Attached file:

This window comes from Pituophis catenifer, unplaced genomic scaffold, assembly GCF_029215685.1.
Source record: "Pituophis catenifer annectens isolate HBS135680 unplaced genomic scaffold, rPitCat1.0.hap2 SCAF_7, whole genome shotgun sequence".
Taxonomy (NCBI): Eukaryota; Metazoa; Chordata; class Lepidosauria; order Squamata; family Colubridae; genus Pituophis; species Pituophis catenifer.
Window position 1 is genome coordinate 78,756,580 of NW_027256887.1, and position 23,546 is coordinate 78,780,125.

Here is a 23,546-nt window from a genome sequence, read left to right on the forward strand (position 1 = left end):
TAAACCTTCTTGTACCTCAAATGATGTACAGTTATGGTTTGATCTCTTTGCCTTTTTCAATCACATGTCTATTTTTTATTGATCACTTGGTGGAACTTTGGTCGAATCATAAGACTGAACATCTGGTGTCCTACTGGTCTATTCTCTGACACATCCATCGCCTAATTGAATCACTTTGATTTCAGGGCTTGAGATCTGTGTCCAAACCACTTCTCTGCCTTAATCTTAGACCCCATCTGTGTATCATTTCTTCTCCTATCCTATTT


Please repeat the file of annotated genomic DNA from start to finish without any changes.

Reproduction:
This window comes from Pituophis catenifer, unplaced genomic scaffold, assembly GCF_029215685.1.
Source record: "Pituophis catenifer annectens isolate HBS135680 unplaced genomic scaffold, rPitCat1.0.hap2 SCAF_7, whole genome shotgun sequence".
Taxonomy (NCBI): Eukaryota; Metazoa; Chordata; class Lepidosauria; order Squamata; family Colubridae; genus Pituophis; species Pituophis catenifer.
Window position 1 is genome coordinate 78,756,580 of NW_027256887.1, and position 23,546 is coordinate 78,780,125.

Here is a 23,546-nt window from a genome sequence, read left to right on the forward strand (position 1 = left end):
TAAACCTTCTTGTACCTCAAATGATGTACAGTTATGGTTTGATCTCTTTGCCTTTTTCAATCACATGTCTATTTTTTATTGATCACTTGGTGGAACTTTGGTCGAATCATAAGACTGAACATCTGGTGTCCTACTGGTCTATTCTCTGACACATCCATCGCCTAATTGAATCACTTTGATTTCAGGGCTTGAGATCTGTGTCCAAACCACTTCTCTGCCTTAATCTTAGACCCCATCTGTGTATCATTTCTTCTCCTATCCTATTT